Crows and Ravens are Masters of Self-Control

New study shows that corvids know when patience pays off.

We've all been there: You're planning to save dessert for after dinner, but on your way home from work you stop at 7-Eleven and binge on a box of stale donuts. A new study in Animal Behavior finds that birds might have more self-control than you in that situation.

German researchers discovered that ravens and crows have the ability to suppress their cravings—once they know that there's better food on the table.

Friederike Hillemann, a Master's student at Göttingen University, tested the decisiveness of corvids by experimenting with delayed gratification—turning down an immediate reward for a better reward later. First, she and her colleagues observed the dietary preferences of seven carrion crows and five common ravens. All 12 captive-bred birds were presented with choices of fried pork, beans, bread, sausage, corn, grapes, and cheese, with the researchers recording which entrées each bird preferred.

The team then experimented with two different systems: accumulation and exchange. During accumulation, the researchers made a pile of food in front of the bird. At each given interval they would add another piece, for a total of four pieces per pile. During exchange, the researchers gave the bird one scrap of food, and then swapped it out for a more desirable option. Each subject underwent a training phase before being tested in both accumulation and exchange. The majority of the birds were able to tolerate the exchange, but only a few could curb their impulses during accumulation. The most successful individual, a female, held out for over 10 minutes.

Hillemann's results confirmed findings from studies on other animals that revealed that waiting is hard, but not impossible. Impulse control has been previously noted in Goffin cockatoos, as well as orangutans and other primates.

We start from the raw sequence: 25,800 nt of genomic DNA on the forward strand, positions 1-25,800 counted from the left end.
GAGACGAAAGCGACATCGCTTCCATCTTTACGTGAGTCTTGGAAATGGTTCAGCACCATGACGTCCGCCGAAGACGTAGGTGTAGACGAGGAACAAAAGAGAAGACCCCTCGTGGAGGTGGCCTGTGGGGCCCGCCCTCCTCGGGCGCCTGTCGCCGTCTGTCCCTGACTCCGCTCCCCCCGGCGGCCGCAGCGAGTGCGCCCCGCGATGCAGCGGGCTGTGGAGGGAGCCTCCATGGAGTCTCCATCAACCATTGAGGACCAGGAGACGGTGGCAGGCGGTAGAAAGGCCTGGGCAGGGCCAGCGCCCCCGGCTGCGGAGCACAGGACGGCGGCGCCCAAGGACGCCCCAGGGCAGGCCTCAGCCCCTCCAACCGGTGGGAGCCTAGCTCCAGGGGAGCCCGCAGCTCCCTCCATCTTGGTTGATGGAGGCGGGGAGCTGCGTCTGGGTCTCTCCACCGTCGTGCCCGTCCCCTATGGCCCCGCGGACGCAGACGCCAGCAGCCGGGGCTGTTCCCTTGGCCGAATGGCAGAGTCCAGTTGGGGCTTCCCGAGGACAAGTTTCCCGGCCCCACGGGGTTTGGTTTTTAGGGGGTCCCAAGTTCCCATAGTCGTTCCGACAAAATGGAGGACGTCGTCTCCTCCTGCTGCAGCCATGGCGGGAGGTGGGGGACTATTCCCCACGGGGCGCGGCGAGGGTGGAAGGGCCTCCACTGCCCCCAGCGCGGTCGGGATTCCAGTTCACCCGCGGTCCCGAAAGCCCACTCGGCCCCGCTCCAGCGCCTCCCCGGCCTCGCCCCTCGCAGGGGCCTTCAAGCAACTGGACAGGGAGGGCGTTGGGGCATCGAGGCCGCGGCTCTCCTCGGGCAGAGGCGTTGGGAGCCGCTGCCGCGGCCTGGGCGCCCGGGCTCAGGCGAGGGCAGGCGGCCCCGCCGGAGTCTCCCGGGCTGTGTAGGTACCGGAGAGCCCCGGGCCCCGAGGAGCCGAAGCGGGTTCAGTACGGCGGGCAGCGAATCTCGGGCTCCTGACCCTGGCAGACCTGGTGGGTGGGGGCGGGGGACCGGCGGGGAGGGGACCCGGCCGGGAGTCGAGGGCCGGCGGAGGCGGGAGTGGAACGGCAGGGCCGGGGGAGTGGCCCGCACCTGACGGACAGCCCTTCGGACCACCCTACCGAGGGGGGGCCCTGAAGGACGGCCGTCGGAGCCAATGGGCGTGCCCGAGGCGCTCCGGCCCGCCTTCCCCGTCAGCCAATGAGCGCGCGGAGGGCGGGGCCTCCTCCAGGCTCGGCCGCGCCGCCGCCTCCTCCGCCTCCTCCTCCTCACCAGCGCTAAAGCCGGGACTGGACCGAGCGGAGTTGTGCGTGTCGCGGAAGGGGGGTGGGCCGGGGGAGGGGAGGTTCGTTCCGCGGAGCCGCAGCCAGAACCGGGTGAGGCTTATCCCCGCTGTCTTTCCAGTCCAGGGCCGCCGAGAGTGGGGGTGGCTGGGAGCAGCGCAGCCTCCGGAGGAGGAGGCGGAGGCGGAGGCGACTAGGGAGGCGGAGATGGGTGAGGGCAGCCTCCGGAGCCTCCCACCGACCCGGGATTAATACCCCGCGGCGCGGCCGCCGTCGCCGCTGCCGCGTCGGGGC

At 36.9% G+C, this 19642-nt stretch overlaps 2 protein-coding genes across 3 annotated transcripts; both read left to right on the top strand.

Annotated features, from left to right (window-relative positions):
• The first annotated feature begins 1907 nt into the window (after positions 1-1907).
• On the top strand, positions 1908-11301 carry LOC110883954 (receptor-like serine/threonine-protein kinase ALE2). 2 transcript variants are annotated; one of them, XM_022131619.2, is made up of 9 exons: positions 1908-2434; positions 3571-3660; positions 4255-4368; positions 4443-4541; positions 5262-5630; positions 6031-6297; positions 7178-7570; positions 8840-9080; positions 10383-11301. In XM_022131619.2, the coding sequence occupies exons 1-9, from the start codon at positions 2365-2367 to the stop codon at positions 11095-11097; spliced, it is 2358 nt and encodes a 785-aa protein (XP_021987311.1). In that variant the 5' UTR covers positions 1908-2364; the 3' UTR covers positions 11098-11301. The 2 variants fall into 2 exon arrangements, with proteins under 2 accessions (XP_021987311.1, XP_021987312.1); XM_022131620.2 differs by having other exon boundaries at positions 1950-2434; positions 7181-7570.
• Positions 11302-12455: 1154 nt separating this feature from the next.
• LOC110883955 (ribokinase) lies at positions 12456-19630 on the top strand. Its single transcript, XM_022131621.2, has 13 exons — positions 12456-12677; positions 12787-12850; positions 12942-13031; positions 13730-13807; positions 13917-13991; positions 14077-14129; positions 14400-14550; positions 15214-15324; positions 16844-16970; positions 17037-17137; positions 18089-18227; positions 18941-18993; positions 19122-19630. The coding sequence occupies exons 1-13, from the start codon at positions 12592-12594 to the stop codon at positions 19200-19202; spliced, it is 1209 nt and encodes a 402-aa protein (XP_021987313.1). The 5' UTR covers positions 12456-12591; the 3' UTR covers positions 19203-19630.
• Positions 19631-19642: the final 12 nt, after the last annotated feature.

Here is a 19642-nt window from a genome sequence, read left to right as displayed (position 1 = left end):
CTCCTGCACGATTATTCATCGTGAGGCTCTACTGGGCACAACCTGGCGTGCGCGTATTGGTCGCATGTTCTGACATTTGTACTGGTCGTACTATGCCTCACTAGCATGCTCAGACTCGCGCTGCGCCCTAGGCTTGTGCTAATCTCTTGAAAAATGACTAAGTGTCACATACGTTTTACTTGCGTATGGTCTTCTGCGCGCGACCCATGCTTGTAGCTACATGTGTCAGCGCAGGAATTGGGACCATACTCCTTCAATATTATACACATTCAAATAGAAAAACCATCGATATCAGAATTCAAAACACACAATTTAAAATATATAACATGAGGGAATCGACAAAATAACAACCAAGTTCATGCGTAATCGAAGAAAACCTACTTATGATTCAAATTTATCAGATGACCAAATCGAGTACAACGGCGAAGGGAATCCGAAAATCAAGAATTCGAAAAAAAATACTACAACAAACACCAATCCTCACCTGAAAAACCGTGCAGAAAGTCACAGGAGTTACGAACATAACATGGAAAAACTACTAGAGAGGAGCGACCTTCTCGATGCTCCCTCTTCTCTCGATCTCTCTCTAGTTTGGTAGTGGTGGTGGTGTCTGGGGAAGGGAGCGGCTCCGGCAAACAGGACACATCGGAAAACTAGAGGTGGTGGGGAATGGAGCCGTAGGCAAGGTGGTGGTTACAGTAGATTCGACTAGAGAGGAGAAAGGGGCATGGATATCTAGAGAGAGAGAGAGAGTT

But Hillemann's study uncovered two additional aspects of self-control. The birds didn't improve their performance over time; practice didn't make the birds wait longer. Also, age didn't play in a role in delaying gratification. The 17-year-old raven wasn't any better at waiting than the 1-year-old crow. Sex, on the other hand, may have been a variable, as there was a skew toward females delaying longer than males.

"Cognition studies such as this one reveal how animals process the world," says Hillemann. She chose to focus on corvids over other birds because of their complex social behaviors and cognitive abilities. Crows and ravens are known to hoard food and exhibit altruism as well.

Yet Hillemann says that sociality isn't the only driving force behind impulse control. Environmental factors, like competition and scarcity, can be crucial to the development of this ability. "From an ecological perspective, food-storing behavior offers an illustrative example of how the need to plan for the future may have reinforced the evolution of self-control," says Hillemann. Crows and ravens thrive in volatile, humanized areas, so it's no surprise that they've evolved to be decisive about foraging.

One of Hillemann's goals is to help spread the word that ravens and crows are complex and intelligent animals, rather than pests. True, they might try to steal your stale donuts. But ultimately, they're doing you a huge favor.


Stay abreast of Audubon

Get updates about our conservation work and how to help birds.